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WYD hospitality in Spain

Queensland pilgrims inside the Iglesia de Nuestra Senora de la Asuncion (Church of Our Lady of the Assumption) on their way to Madrid

 

WYD hospitality in Spain

BRISBANE archdiocese’s Fr Hyacinth Udah being (jokingly) handcuffed by Pedro Abad’s local policia; the expression on the face of Rafael Roman, my host for Days in the Diocese, as he had his first taste of Vegemite; and a glimpse into a still-in use-mortuary in an 800-year-old church – these are some of the unforgettable images carried from my first full day on my arrival in Spain for World Youth Day 2011 in Madrid.

The previous evening, Thursday, August 11, Queensland dioceses’ 40-strong Spanish Days World Youth Day group walked, more than slightly jet-lagged, into a rousing Andalucian welcome in the village of Pedro Abad, held in the ornate chapel of a convent founded by St Rafaela Maria.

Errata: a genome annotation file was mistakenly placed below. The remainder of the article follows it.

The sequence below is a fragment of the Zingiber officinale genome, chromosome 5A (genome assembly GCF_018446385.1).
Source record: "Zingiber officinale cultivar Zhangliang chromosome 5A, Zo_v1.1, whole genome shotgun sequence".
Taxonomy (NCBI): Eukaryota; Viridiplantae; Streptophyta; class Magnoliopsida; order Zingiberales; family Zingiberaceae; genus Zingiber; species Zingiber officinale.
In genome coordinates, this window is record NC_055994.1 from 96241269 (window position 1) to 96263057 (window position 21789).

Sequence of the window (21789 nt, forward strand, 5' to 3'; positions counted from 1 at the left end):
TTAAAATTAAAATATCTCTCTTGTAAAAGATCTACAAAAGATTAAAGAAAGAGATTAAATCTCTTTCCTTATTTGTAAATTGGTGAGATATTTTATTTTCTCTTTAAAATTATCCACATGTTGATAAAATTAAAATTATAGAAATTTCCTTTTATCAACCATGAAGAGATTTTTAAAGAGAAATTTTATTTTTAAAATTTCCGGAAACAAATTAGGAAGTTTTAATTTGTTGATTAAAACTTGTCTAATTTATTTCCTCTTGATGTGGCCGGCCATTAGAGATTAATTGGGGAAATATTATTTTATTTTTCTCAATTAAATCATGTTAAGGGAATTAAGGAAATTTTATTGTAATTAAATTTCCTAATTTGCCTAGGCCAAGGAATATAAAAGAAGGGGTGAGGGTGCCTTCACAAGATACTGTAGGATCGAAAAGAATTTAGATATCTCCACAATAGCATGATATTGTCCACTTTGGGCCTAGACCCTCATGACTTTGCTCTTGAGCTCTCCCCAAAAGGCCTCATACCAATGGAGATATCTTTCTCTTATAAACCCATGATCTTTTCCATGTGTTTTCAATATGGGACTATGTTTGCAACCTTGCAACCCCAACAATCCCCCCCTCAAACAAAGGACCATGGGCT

We had arrived by a bus which met us at Madrid airport and took us about four hours south and through the narrow streets of the immaculate little 13th Century village to our destination.

After a welcome from the mayor, pilgrims were presented with a colourful red-and-gold scarf upon which was the slogan “Diocesis de Cordoba”, this ancient and once Europe’s most influential city being the diocese to which the parish of Pedro Abad belongs.

Up the front of the chapel to accept the welcome on behalf of the group, were the spiritual leader of the Spanish Days pilgrimage Bishop Joseph Oudeman, Auxiliary for Brisbane, and the group’s co-ordinator Anita Hendrie.

The welcome was the start of a close personal encounter with a passionate faith that persists despite countless setbacks – an example witnessed the following day when we learnt how the Spanish Civil War had once gutted the Holy Christ of the Homeless Hermitage now fully restored to its original magnificence.

On that first night though, I’m sure the other weary pilgrims shared my relief as we were greeted by our hosts who were to take us into their homes for the Days in the Diocese experience which is such a central part of WYD celebrations.

Me and three other pilgrims from Brisbane archdiocese – Matthew Jarvis, Tom Nash and Pat Brearley – were warmly greeted by our hosts Rafael Roman and his wife Purificacion Arenas as though we were long lost family members.